Skip to main content




Last COVID-19 cluster closes; no active cluster in Singapore for the first time since pandemic began

Last COVID-19 cluster closes; no active cluster in Singapore for the first time since pandemic began

View of Cassia @ Penjuru dormitory. (Screengrab: Google Maps)

SINGAPORE: The last COVID-19 cluster in a migrant worker dormitory has closed, meaning there are no active clusters in Singapore since the pandemic began.

The Ministry of Health (MOH) announced the closure of the cluster at Cassia @ Penjuru dormitory on Tuesday (Nov 24), after 28 consecutive days with no new infection linked to it.

"With the closure of this cluster, there are no active COVID-19 clusters for the first time since Feb 3, 2020," said MOH on Tuesday.

READ: Singapore reports 18 new COVID-19 cases; 2 weeks of no local transmission

Since the first COVID-19 case was reported in Singapore on Jan 23, the tally of cases has grown to more than 58,000 cases, with 28 fatalities from the disease.

The first cluster was reported on Feb 4, at the Yong Thai Hang Medical Hall, a Chinese medicine shop that primarily served tourists from China.

Three days later, Singapore's Disease Outbreak Response System Condition (DORSCON) level was raised from Yellow to Orange, as more local cases emerged without links to previous cases or travel history to China. 

Soon more clusters sprung up, including at the Life Church and Missions Singapore, the Grand Hyatt Hotel, the Grace Assembly of God church and the Seletar Aerospace Heights construction site.

Contact tracing efforts drew a link between the Life Church and Missions and the Grace Assembly of God clusters, with serological testing used for the first time to uncover the link.

In the first week of March, a new cluster linked to an event at SAFRA Jurong was identified. The cluster, which included several elderly people, grew in numbers throughout the rest of the month.

Even as more safety measures were enacted, including cancelling or deferring all ticketed cultural, sports and entertainment events with 250 participants or more, the number of local cases increased and surpassed 200 infections by mid-March.

By the end of March, three people had died from COVID-19 in Singapore. Several new clusters are announced, including one at the S11 dormitory in Punggol.

This would become the first of dozens of dormitory clusters as the coronavirus spread across the dormitories. 

There have been more than 54,500 cases linked to foreign worker dormitories, since the first two infections were reported on Mar 29.

Workers queue for food at S11 Dormitory @ Punggol on Apr 6, 2020. (Photo: Reuters / Edgar Su)

The number of infections in the dormitories peaked at more than 1,000 a day, before it reduced slightly to hundreds of new cases daily.

Singapore entered a circuit breaker on Apr 7, with the aim of curbing the spread of the coronavirus in the community, while isolation measures were enforced to contain the growing clusters in the dormitories.

The cluster at the Thomson Lane branch of Lee Ah Mooi Old Age Home was identified in April, the first involving a nursing care home.

As the circuit breaker continued, local cases started to decline, leading to clusters closing. 

But in the dormitories, the rising COVID-19 cases did not ease immediately, despite stringent isolation measures and testing.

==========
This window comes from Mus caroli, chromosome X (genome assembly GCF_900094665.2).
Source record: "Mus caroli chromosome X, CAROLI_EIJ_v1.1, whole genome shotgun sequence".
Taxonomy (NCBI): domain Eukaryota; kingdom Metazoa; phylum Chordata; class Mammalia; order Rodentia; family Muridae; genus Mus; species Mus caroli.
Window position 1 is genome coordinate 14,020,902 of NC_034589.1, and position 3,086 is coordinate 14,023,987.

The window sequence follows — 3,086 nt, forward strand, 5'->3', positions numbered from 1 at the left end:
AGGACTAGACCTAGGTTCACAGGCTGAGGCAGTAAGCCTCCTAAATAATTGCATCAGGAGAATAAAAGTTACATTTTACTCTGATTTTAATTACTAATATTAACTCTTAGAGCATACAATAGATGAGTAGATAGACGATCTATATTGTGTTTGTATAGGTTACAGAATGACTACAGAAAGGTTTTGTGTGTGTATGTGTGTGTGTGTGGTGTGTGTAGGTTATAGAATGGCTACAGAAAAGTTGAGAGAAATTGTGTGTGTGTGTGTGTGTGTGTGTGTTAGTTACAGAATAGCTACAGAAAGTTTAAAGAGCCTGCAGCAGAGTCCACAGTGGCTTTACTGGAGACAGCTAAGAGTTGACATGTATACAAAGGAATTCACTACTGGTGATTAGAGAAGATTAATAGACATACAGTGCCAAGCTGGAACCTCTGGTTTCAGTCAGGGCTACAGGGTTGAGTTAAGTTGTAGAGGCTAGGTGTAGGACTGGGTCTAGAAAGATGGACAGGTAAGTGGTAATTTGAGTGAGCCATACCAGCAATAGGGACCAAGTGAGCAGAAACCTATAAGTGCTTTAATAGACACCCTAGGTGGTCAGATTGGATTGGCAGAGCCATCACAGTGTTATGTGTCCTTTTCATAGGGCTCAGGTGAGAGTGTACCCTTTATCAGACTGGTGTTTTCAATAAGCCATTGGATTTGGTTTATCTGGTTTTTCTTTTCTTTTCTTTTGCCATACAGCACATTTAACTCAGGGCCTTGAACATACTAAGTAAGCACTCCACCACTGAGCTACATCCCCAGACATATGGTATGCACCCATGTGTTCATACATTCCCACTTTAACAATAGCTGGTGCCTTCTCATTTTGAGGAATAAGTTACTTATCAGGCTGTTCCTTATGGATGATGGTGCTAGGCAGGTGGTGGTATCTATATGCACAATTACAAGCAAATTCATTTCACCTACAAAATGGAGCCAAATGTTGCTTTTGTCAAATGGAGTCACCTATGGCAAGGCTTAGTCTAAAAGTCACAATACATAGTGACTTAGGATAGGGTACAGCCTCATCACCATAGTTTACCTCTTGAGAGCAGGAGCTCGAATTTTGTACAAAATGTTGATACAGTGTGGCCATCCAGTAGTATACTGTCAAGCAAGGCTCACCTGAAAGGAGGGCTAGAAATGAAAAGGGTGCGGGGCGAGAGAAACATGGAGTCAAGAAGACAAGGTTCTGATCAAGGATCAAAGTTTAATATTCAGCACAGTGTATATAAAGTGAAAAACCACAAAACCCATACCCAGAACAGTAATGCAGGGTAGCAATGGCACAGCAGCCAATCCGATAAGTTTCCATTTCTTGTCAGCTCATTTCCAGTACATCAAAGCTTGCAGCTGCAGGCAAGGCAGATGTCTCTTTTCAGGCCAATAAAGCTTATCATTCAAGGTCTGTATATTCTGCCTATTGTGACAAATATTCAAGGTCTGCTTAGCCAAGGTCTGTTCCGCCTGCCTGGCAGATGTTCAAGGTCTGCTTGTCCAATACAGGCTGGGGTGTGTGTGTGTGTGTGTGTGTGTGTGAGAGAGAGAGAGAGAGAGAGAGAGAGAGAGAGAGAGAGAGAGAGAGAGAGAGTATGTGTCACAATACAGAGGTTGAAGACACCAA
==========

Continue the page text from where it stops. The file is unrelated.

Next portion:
Onsite medical facilities for workers at foreign worker dormitory Avery Lodge. (Photo: Singapore Ministry of Manpower)

READ: A timeline: Singapore’s biggest COVID-19 cluster at S11 dormitory closes


After months of testing and isolation, the Ministry of Manpower (MOM) on Aug 19 declared that all dormitories were cleared of COVID-19.

But three days later, a new cluster was identified at Sungei Tengah Lodge, Singapore’s biggest purpose-built dormitory and one that was previously cleared of COVID-19 on Jul 21.

The new cluster at Sungei Tengah would grow to 216 cases.

Worker dormitory Sungei Tengah Lodge at Old Choa Chu Kang Road was declared an isolation area after a spike of COVID-19 cases there.

Less than a month later, 21 new clusters were identified at dormitories that had been previously cleared of COVID-19.

The biggest of these new clusters was at Sungei Tengah, followed by Avery Lodge Dormitory, Westlite Toh Guan and CDPL Tuas Dormitory.

Stringent routine testing began and about 900 new cases in total emerged from these clusters.

It was “part of the plan” for cases to be detected through rostered routine testing, said Manpower Minister Josephine Teo.

READ: New COVID-19 cases at dormitories detected by routine testing is 'part of the plan': Josephine Teo

Hundreds of thousands of workers residing in dormitories were scheduled for rostered routine testing. Employers were warned by the authorities that workers who had not been scheduled for the testing were not allowed to return to work.

The daily number of new cases at the dormitories fell into the single digits, and on Oct 13, Singapore reported no new case there for the first time in more than six months.

READ: Timeline: No new COVID-19 case in Singapore's dormitories for the first time in more than 6 months

New daily infections in dormitories then hovered between zero and two cases for the rest of October and into November, as MOH started closing the new clusters.

On Tuesday, the last dormitory cluster – at Cassia @ Penjuru – was closed, bringing an end to active clusters in Singapore.

BOOKMARK THIS: Our comprehensive coverage of the coronavirus outbreak and its developments

Download our app or subscribe to our Telegram channel for the latest updates on the coronavirus outbreak:

Source: CNA/mi(ta)


Also worth reading